Andrea Doria-class battleship
Andrea Doria at anchor in Smyrna, 29 June 1919
|Operators:|| Regia Marina
|Preceded by:||Conte di Cavour class|
|Succeeded by:||Francesco Caracciolo class (planned)
Littorio class (actual)
|General characteristics (as built)|
|Displacement:||24,715 long tons (25,112 t) (deep load)|
|Length:||176 m (577 ft 5 in) (o/a)|
|Beam:||28 m (91 ft 10 in)|
|Draft:||9.4 m (30 ft 10 in)|
|Installed power:||30,000 shp (22,000 kW)
20 × Yarrow boilers
|Propulsion:||4 × shafts
4 × Parsons steam turbine sets
|Speed:||21 knots (39 km/h; 24 mph)|
|Range:||4,800 nmi (8,900 km; 5,500 mi) at 10 knots (19 km/h; 12 mph)|
969 enlisted men
|Armament:||3 × triple, 2 × twin 305 mm (12 in) guns
16 × single 152 mm (6 in) guns
19 × single 76 mm (3 in) guns
3 × 450 mm (17.7 in) torpedo tubes
|Armor:||Belt: 250 mm (9.8 in)
Gun turrets: 280 mm (11.0 in)
Casemates: 130 mm (5.1 in)
Deck: 98 mm (3.9 in)
Conning tower: 280 mm (11.0 in)
|General characteristics (after reconstruction)|
|Displacement:||28,882–29,391 long tons (29,345–29,863 t) (deep load)|
|Length:||186.9 m (613 ft 2 in)|
|Beam:||28.3 m (92 ft 10 in)|
|Draft:||10.3 m (33 ft 10 in)|
|Installed power:||75,000 shp (56,000 kW)
8 × Yarrow boilers
|Propulsion:||2 × Shafts
2 × Geared steam turbines
|Speed:||26 knots (48 km/h; 30 mph)|
|Range:||4,000 nmi (7,400 km; 4,600 mi) at 18 knots (33 km/h; 21 mph)|
The Andrea Doria class was a pair of dreadnought battleships built for the Royal Italian Navy (Regia Marina) during the early 1910s. Completed during World War I, neither ship saw any combat during the war.
The Andrea Doria-class ships were designed by Vice Admiral (Generale del Genio navale) Guiseppe Valsecchi and were ordered in response to French plans to build the Bretagne-class battleships. The design of the preceding Conte di Cavour-class battleships was generally satisfactory and was adopted with some minor changes. These mostly concerned the reduction of the superstructure by shortening the forecastle deck, the consequent lowering of the amidships gun turret and the upgrading of the secondary armament to sixteen 152-millimeter (6 in) guns in lieu of the eighteen 120-millimeter (5 in) guns of the older ships.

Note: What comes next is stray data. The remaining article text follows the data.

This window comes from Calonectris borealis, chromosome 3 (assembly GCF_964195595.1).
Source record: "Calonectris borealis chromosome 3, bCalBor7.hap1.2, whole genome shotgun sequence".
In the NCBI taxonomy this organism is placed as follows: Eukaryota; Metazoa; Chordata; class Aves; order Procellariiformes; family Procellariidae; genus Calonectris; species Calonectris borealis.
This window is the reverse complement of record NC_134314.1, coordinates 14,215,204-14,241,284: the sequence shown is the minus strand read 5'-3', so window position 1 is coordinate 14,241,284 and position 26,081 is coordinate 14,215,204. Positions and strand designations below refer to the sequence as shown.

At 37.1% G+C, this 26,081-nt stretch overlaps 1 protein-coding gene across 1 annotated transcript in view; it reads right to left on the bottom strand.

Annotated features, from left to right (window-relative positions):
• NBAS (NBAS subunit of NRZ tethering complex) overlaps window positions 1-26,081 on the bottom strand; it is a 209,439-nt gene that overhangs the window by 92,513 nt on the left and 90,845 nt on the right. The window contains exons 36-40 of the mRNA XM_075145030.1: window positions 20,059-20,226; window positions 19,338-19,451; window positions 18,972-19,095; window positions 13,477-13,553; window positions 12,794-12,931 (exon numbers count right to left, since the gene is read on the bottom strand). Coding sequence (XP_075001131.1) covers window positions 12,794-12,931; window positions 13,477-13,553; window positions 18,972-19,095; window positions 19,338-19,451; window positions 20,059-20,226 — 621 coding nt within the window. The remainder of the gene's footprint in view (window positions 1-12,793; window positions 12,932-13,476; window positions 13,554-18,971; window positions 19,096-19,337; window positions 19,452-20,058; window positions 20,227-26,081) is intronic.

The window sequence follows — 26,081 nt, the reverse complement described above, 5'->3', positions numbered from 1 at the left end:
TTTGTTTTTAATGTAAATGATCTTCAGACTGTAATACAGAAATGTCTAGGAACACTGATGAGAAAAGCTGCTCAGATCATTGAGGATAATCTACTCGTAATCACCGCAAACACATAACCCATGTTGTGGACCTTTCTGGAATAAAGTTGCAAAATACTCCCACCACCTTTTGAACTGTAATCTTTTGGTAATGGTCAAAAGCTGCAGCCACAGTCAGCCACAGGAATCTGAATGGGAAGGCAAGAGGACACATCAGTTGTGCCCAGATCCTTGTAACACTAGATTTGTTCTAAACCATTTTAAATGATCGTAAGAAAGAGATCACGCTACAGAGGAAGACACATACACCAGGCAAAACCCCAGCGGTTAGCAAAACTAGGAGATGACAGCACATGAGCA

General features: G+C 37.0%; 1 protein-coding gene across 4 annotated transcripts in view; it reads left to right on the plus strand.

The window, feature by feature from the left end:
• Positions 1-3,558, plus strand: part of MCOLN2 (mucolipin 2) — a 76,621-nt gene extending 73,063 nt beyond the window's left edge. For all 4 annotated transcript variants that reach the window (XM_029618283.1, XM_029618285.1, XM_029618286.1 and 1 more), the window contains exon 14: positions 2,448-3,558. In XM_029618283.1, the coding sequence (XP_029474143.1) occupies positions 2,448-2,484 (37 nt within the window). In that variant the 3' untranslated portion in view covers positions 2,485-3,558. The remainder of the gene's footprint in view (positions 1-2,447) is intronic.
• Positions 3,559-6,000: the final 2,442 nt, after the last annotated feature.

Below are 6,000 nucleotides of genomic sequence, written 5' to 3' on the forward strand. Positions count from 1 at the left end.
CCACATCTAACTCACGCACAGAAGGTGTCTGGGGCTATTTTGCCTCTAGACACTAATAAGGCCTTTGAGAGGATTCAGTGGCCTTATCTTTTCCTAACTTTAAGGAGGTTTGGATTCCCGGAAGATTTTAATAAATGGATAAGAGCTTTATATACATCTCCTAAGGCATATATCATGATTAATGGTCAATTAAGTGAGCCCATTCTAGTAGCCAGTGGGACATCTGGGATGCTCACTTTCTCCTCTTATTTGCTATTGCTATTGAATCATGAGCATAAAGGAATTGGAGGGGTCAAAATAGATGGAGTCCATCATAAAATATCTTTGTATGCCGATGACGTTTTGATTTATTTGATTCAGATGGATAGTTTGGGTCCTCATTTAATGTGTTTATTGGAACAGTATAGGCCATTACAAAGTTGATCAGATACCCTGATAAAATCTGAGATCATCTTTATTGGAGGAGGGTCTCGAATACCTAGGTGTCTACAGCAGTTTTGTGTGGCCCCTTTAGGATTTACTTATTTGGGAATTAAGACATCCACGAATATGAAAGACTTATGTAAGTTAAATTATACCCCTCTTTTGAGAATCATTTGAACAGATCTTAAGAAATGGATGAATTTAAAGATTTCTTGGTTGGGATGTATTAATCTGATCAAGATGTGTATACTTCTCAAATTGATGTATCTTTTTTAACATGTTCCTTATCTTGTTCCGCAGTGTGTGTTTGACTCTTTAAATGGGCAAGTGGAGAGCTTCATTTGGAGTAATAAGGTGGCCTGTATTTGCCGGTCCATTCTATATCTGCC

The ships of the Andrea Doria class were 168.9 meters (554 ft 2 in) long at the waterline, and 176 meters (577 ft 5 in) overall. They had a beam of 28 meters (91 ft 10 in), and a draft of 9.4 meters (30 ft 10 in). They displaced 22,956 long tons (23,324 t) at normal load, and 24,729 long tons (25,126 t) at deep load. They were provided with a complete double bottom and their hulls were subdivided by 23 longitudinal and transverse bulkheads. The ships had two rudders, both on the centerline. They had a crew of 31 officers and 969 enlisted men.
The ships were fitted with three Parsons steam turbine sets, arranged in three engine rooms. The center engine room housed one set of turbines that drove the two inner propeller shafts. It was flanked by compartments on either side, each housing one turbine set which powered the outer shafts. Steam for the turbines was provided by 20 Yarrow boilers, eight of which burned oil and twelve of which burned both oil and coal. Designed to reach a maximum speed of 22 knots (41 km/h; 25 mph) from 32,000 shaft horsepower (24,000 kW), neither of the ships reached this goal on their sea trials, only achieving speeds of 21 to 21.3 knots (39 to 39.4 km/h; 24 to 24.5 mph). The ships could store a maximum of 1,488 long tons (1,512 t) of coal and 886 long tons (900 t) of fuel oil that gave them a range of 4,800 nautical miles (8,900 km; 5,500 mi) at 10 knots (19 km/h; 12 mph).